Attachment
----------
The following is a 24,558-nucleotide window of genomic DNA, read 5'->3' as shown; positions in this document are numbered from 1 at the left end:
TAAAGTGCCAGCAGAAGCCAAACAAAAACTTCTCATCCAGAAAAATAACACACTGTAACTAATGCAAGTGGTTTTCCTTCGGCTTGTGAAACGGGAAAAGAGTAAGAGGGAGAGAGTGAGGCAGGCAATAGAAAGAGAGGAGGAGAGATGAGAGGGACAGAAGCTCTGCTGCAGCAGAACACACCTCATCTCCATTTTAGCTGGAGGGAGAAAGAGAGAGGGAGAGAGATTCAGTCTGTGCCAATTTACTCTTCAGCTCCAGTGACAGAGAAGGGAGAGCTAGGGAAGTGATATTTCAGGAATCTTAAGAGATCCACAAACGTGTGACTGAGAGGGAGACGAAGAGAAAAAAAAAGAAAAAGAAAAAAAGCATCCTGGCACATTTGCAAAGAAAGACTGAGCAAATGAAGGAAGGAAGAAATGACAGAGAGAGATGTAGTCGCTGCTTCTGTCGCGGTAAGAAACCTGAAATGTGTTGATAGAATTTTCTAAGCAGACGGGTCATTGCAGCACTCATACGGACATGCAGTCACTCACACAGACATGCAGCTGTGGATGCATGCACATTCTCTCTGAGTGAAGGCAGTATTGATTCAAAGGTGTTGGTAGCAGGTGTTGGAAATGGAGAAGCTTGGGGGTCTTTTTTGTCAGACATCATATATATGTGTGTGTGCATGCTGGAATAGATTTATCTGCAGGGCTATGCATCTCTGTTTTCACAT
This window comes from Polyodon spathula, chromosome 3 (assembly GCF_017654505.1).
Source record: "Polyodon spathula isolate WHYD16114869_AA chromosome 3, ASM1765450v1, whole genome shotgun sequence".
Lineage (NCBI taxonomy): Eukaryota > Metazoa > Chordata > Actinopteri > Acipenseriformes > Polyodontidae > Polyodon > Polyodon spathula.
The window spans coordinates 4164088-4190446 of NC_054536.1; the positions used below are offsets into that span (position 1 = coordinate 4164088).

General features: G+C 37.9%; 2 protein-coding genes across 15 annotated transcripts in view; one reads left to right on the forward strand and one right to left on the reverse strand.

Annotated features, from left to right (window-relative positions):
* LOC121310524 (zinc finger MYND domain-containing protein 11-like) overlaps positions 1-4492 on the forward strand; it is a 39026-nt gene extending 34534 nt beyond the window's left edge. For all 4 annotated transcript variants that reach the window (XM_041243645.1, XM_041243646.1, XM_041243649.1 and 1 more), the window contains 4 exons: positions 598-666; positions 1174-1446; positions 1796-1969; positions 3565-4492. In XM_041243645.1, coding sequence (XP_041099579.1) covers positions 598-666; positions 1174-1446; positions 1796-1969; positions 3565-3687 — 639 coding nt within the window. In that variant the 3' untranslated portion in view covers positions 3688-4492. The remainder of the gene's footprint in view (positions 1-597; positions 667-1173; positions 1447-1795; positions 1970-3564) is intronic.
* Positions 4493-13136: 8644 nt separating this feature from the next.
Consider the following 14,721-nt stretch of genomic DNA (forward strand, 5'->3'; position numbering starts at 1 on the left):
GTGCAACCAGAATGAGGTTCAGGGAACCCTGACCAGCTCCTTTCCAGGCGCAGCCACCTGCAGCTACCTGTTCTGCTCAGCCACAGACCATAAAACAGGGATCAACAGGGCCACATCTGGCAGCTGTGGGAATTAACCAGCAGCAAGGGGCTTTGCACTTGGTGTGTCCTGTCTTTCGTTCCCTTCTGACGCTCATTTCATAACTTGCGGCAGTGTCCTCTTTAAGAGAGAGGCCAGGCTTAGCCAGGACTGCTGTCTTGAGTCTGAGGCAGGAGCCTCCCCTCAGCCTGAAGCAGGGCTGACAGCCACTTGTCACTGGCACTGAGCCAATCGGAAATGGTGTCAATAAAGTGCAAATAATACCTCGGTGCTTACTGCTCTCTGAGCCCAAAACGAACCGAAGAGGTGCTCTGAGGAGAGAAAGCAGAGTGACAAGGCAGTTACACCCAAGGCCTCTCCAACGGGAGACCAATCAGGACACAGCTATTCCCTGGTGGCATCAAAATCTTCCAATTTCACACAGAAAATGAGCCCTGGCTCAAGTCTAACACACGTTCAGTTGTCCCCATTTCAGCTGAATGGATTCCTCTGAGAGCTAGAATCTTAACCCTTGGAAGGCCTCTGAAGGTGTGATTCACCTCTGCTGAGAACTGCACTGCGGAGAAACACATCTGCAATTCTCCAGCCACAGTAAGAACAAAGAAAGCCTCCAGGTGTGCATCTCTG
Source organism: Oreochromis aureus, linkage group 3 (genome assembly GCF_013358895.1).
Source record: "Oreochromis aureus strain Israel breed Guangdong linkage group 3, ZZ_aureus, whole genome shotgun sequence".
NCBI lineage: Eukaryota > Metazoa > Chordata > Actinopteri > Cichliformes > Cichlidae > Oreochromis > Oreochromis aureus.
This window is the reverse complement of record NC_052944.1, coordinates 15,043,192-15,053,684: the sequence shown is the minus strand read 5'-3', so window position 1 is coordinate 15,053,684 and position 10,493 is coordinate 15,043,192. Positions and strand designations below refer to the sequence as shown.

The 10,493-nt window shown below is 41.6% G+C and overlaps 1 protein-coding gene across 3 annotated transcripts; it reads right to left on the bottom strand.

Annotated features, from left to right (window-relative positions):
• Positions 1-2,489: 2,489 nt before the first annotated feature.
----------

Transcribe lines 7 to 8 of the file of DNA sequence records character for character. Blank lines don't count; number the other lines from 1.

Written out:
General features: G+C 37.9%; 2 protein-coding genes across 15 annotated transcripts in view; one reads left to right on the forward strand and one right to left on the reverse strand.

Annotated features, from left to right (window-relative positions):